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Journal Article

Neurobehavioral effects of alcohol in AMPA receptor subunit (GluR1) deficient mice


Sprengel,  Rolf
Department of Molecular Neurobiology, Max Planck Institute for Medical Research, Max Planck Society;

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Cowen, M. S., Schroff, K. C., Gass, P., Sprengel, R., & Spanagel, R. (2003). Neurobehavioral effects of alcohol in AMPA receptor subunit (GluR1) deficient mice. Neuropharmacology, 45(3), 325-333. doi:10.1016/S0028-3908(03)00174-6.

Cite as: https://hdl.handle.net/11858/00-001M-0000-0029-A877-B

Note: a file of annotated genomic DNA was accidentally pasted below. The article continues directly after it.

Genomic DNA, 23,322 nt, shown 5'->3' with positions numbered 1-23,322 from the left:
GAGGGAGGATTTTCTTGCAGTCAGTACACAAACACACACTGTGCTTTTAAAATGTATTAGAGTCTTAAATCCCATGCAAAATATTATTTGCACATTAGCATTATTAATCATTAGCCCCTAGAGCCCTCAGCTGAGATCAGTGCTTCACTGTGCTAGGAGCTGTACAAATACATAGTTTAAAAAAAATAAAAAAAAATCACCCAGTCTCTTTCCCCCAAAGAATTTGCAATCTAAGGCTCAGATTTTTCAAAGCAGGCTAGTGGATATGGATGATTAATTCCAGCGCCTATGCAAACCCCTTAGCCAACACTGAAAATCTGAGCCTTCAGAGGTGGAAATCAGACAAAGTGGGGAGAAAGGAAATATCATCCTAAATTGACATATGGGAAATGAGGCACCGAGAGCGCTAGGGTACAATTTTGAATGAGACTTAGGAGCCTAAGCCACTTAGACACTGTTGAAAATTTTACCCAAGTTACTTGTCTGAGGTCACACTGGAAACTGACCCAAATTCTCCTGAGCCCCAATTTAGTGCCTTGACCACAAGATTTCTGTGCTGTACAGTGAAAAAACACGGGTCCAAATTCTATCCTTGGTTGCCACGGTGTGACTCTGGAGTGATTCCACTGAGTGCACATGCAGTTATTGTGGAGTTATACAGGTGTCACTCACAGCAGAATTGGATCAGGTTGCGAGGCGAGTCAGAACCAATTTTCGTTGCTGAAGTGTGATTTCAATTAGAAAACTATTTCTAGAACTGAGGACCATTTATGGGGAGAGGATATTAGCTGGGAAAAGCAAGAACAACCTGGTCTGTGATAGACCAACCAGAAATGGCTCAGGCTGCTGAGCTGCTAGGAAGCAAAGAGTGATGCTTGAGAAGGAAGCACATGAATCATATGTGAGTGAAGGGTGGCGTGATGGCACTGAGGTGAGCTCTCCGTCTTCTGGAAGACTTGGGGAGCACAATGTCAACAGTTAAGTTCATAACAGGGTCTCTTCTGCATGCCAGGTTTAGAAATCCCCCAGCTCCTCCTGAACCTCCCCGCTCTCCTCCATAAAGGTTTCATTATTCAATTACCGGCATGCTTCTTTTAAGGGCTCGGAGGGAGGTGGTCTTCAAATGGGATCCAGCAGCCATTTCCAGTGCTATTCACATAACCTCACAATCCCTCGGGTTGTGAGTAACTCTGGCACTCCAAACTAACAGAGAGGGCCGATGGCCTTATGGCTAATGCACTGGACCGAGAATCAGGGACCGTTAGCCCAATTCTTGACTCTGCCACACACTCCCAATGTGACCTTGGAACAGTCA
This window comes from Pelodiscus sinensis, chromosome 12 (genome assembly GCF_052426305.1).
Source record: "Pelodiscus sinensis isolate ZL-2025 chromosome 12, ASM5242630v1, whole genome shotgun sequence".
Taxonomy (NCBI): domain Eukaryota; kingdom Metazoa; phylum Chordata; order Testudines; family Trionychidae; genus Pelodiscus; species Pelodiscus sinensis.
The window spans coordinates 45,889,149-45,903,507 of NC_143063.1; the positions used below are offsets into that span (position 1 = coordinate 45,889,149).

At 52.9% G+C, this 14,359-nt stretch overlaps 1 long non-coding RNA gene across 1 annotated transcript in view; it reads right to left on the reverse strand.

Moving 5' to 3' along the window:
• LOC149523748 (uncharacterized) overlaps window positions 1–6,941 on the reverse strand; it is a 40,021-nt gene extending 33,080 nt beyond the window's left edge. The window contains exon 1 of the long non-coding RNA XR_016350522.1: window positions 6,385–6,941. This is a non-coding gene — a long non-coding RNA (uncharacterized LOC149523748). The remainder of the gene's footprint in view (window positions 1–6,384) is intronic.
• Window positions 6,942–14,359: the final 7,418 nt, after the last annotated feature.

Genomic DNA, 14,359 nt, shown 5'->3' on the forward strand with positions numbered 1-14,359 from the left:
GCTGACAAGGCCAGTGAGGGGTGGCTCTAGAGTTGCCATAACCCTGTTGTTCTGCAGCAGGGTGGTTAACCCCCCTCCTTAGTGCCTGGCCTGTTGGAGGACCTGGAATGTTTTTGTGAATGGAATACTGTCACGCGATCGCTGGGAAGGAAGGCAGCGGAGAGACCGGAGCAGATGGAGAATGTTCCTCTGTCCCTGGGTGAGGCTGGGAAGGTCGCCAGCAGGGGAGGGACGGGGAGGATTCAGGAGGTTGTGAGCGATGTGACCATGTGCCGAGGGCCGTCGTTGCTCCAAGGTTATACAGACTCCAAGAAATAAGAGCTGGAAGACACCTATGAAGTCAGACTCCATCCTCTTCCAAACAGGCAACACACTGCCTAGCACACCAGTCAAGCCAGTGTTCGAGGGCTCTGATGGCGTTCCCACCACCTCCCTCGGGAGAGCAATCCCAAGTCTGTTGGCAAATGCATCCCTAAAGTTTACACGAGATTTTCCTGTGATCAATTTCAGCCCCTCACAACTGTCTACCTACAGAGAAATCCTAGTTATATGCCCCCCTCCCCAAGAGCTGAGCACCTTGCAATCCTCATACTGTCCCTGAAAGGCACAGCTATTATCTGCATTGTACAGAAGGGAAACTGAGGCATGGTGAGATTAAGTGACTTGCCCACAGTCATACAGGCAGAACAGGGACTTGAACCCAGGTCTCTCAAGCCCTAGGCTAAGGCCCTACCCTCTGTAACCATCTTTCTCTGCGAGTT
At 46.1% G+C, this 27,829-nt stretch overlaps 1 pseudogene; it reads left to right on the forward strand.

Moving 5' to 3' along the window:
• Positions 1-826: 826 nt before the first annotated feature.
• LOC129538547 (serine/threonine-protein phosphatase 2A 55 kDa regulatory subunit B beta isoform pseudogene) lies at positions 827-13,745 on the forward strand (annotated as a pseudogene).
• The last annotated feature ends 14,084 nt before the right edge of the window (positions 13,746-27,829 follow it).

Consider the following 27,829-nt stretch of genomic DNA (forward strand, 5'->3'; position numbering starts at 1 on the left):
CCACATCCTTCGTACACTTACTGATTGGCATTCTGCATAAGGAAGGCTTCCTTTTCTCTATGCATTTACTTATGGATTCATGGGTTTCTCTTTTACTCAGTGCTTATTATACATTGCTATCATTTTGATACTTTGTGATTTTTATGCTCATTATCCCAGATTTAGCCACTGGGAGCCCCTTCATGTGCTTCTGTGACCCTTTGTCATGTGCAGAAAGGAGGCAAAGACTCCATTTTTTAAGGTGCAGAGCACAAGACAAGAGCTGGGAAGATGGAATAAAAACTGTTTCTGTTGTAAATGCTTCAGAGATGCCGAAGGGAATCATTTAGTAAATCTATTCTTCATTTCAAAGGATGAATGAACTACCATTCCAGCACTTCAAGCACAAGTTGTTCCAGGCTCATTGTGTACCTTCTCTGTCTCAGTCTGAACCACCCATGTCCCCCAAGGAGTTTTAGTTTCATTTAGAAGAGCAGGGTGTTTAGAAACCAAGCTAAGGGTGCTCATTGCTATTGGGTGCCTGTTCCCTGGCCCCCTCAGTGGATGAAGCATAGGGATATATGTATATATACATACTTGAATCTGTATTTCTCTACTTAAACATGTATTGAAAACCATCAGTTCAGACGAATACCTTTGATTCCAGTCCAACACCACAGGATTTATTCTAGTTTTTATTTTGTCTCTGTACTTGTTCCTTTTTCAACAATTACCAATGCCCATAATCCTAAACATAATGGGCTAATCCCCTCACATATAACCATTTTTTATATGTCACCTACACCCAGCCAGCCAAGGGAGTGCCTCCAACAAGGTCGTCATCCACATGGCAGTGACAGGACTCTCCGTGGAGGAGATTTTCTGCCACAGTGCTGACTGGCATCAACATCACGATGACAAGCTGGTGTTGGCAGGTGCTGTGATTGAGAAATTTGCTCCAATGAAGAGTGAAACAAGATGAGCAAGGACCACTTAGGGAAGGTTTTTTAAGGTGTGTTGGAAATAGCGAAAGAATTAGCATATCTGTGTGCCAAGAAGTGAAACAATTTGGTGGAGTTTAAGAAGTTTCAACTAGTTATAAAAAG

Of the ionotropic glutamatergic receptors, the NMDA receptor is clearly implicated in the acute and chronic effects of ethanol; however, the role of the AMPA receptor in mediating the effects of ethanol in vivo is as yet unclear. Using mice deficient in the AMPA receptor subunit GluR1 (GluR1-/- mice), we investigated whether the AMPA receptor had a significant role in mediating the effects of ethanol. GluR1-/- mice showed greater locomotor activity in a novel environment, but by the fifth day of repeated testing their activity was the same as that of wild-type mice. In contrast to their enhanced locomotor activity, on an accelerating rotarod GluR1-/- mice performed consistently worse than wild-types. With regard to the effects of ethanol on motor responses, GluR1-/- mice did not differ significantly from wild-type mice in ethanol's sedative or incoordinating effects. However, the GluR1-/- mice were insensitive to the hypothermic effects of a hypnotic dose of ethanol in contrast to wild-types; this effect was dissociable from the hypnotic effects of ethanol. Further, tolerance to ethanol developed equally for GluR1-/- mice versus wild-type mice. In terms of alcohol drinking behavior, compared to wild-types, GluR1-/- mice differed neither in the acquisition of voluntary ethanol consumption nor in stress-induced ethanol drinking, nor in the expression of an alcohol deprivation effect (ADE) which is used as a model of relapse-like drinking behavior. In summary, although the loss of a hypothermic effect of ethanol in GluR1-/- mice indicates a critical role for the AMPA receptors in this effect, the GluR1 subunit of the AMPA receptor does not seem to play a critical role in the etiology of alcohol dependence. However, changes observed in activity patterns may be related to the putative role of AMPA receptors in attention deficit hyperactivity disorder.